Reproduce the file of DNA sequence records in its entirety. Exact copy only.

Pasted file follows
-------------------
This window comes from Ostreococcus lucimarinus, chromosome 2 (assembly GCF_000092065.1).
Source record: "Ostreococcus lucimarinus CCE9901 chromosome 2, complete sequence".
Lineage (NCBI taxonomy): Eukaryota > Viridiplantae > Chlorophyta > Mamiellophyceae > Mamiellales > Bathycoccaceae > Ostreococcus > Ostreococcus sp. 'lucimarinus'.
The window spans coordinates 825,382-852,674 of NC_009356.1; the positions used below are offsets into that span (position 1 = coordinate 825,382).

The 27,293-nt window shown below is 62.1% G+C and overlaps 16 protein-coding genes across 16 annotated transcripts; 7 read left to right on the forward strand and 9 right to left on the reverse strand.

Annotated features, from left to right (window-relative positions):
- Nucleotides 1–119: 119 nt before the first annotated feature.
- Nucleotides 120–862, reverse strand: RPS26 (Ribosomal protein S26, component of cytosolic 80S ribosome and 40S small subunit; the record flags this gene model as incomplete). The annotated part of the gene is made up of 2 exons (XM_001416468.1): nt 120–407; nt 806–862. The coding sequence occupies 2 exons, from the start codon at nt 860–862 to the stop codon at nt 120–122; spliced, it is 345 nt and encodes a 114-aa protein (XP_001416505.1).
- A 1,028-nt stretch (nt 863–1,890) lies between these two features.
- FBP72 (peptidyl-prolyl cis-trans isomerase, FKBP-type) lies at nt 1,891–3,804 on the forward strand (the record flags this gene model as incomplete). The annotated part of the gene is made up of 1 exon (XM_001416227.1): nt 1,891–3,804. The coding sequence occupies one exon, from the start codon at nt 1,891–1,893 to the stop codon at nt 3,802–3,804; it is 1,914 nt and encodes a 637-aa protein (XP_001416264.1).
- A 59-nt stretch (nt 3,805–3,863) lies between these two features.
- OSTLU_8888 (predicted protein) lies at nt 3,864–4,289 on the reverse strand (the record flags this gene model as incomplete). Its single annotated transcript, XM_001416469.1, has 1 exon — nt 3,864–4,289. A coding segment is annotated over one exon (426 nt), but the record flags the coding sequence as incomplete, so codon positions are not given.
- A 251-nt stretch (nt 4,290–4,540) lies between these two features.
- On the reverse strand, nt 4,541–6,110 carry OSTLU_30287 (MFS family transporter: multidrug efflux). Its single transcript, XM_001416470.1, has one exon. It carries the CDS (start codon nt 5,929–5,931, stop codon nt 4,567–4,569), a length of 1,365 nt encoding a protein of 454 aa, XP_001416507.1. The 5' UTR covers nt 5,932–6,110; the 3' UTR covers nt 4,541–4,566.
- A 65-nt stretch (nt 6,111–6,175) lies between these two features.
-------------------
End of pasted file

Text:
This window comes from Ostreococcus lucimarinus, chromosome 2 (assembly GCF_000092065.1).
Source record: "Ostreococcus lucimarinus CCE9901 chromosome 2, complete sequence".
Lineage (NCBI taxonomy): Eukaryota > Viridiplantae > Chlorophyta > Mamiellophyceae > Mamiellales > Bathycoccaceae > Ostreococcus > Ostreococcus sp. 'lucimarinus'.
The window spans coordinates 825,382-852,674 of NC_009356.1; the positions used below are offsets into that span (position 1 = coordinate 825,382).

The 27,293-nt window shown below is 62.1% G+C and overlaps 16 protein-coding genes across 16 annotated transcripts; 7 read left to right on the forward strand and 9 right to left on the reverse strand.

Annotated features, from left to right (window-relative positions):
- Nucleotides 1–119: 119 nt before the first annotated feature.
- Nucleotides 120–862, reverse strand: RPS26 (Ribosomal protein S26, component of cytosolic 80S ribosome and 40S small subunit; the record flags this gene model as incomplete). The annotated part of the gene is made up of 2 exons (XM_001416468.1): nt 120–407; nt 806–862. The coding sequence occupies 2 exons, from the start codon at nt 860–862 to the stop codon at nt 120–122; spliced, it is 345 nt and encodes a 114-aa protein (XP_001416505.1).
- A 1,028-nt stretch (nt 863–1,890) lies between these two features.
- FBP72 (peptidyl-prolyl cis-trans isomerase, FKBP-type) lies at nt 1,891–3,804 on the forward strand (the record flags this gene model as incomplete). The annotated part of the gene is made up of 1 exon (XM_001416227.1): nt 1,891–3,804. The coding sequence occupies one exon, from the start codon at nt 1,891–1,893 to the stop codon at nt 3,802–3,804; it is 1,914 nt and encodes a 637-aa protein (XP_001416264.1).
- A 59-nt stretch (nt 3,805–3,863) lies between these two features.
- OSTLU_8888 (predicted protein) lies at nt 3,864–4,289 on the reverse strand (the record flags this gene model as incomplete). Its single annotated transcript, XM_001416469.1, has 1 exon — nt 3,864–4,289. A coding segment is annotated over one exon (426 nt), but the record flags the coding sequence as incomplete, so codon positions are not given.
- A 251-nt stretch (nt 4,290–4,540) lies between these two features.
- On the reverse strand, nt 4,541–6,110 carry OSTLU_30287 (MFS family transporter: multidrug efflux). Its single transcript, XM_001416470.1, has one exon. It carries the CDS (start codon nt 5,929–5,931, stop codon nt 4,567–4,569), a length of 1,365 nt encoding a protein of 454 aa, XP_001416507.1. The 5' UTR covers nt 5,932–6,110; the 3' UTR covers nt 4,541–4,566.
- A 65-nt stretch (nt 6,111–6,175) lies between these two features.